spaceSpace and Physics

This Is What Our Sun Will Look Like As It Dies


Dr. Alfredo Carpineti

Senior Staff Writer & Space Correspondent

clockMar 14 2016, 22:29 UTC
404 This Is What Our Sun Will Look Like As It Dies
Planetary nebula K 4-55 as snapped by the Hubble Space Telescope. NASA/ESA/Hubble/R. Sahai and J. Trauger

Understanding how stars evolve is very important in understanding where Earth came from, and where the Solar System is going.

A phenomenal example of dying stars is Kohoutek 4-55 (K 4-55), a former red giant 4,600 light-years away in the constellation of Cygnus. In a picture taken by Hubble in 2009, and recently re-released by ESA, we can see one of the most fascinating events in stellar evolution: the formation of a planetary nebula.


Stars produce energy by fusing hydrogen in their core. The process lasts for many billions of years, but over time the center will be filled with helium and normal stars are not hot enough to fuse it. When the hydrogen has run out, the star first contracts on itself, bringing additional hydrogen into areas where the pressure and temperature are high enough. This causes the star's luminosity to increase by thousands of times, expanding the outer layer of the star well beyond its original size.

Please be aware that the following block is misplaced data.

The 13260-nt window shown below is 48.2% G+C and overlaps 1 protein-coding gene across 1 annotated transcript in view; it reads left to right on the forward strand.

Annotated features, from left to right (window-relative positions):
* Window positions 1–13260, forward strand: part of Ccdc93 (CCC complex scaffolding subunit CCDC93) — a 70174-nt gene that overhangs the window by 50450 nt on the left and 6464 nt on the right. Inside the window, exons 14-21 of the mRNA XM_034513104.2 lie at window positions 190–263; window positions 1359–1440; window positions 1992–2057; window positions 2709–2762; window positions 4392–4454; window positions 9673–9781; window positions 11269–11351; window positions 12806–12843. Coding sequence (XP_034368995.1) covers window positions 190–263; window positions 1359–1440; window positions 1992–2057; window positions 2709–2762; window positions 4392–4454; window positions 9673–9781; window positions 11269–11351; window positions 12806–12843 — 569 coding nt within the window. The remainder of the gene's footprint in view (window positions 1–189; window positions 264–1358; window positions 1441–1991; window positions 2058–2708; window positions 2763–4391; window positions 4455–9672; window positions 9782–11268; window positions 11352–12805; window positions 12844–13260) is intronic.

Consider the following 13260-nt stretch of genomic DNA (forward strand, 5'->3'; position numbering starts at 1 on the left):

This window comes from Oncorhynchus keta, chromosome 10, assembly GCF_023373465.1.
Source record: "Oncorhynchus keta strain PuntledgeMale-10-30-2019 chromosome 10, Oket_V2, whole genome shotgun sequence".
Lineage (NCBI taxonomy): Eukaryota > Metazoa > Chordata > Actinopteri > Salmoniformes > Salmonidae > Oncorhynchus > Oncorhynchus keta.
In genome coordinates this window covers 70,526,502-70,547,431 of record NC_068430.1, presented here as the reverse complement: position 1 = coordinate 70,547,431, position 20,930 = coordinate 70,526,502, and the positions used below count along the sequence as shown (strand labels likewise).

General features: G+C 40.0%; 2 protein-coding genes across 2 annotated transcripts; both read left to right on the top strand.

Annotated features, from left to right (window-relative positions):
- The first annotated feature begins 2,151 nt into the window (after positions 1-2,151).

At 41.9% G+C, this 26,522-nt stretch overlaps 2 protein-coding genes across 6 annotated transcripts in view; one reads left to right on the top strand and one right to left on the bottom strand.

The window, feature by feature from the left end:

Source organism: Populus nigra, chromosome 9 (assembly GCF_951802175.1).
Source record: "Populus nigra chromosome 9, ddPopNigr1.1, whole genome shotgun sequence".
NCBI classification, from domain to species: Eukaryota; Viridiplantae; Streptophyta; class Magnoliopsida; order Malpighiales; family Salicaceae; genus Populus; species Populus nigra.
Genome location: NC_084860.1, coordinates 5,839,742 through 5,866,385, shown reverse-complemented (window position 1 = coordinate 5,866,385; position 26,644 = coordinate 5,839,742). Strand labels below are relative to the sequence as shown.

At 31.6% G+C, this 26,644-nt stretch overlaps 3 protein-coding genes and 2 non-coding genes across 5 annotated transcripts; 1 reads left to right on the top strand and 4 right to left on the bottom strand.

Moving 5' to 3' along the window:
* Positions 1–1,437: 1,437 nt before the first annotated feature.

The Sun itself is expected to turn into a red giant in about five billion years. It will expand from its current size to engulf Mercury, Venus, and maybe even Earth. But the red giant is only the beginning of the end.

The outer layers of these aging stars are only loosely bound to the stars, so the energy produced at its center blows off gas from the outer shell and begins to lose mass. The outer shells expand far away from the star, forming the planetary nebula. The name is a misnomer: when William Herschel first observed one of these nebulae he thought they looked a bit like planets, being very round and extended.  

In the case of K 4-55 we see something even more unusual, as the different elements have separated and formed a concentric ring structure. Within the bright central ring, there’s an abundance of hydrogen (in green) and oxygen (in blue). The entire system is surrounded by a large faint red halo emitted by ionized hydrogen.   


Looking at a dying star is not just morbid curiosity; there are still many things we don’t know about how stars approach their doom. And dying stars have enriched the universe with the elements that make up new stars, planets, and also us.  

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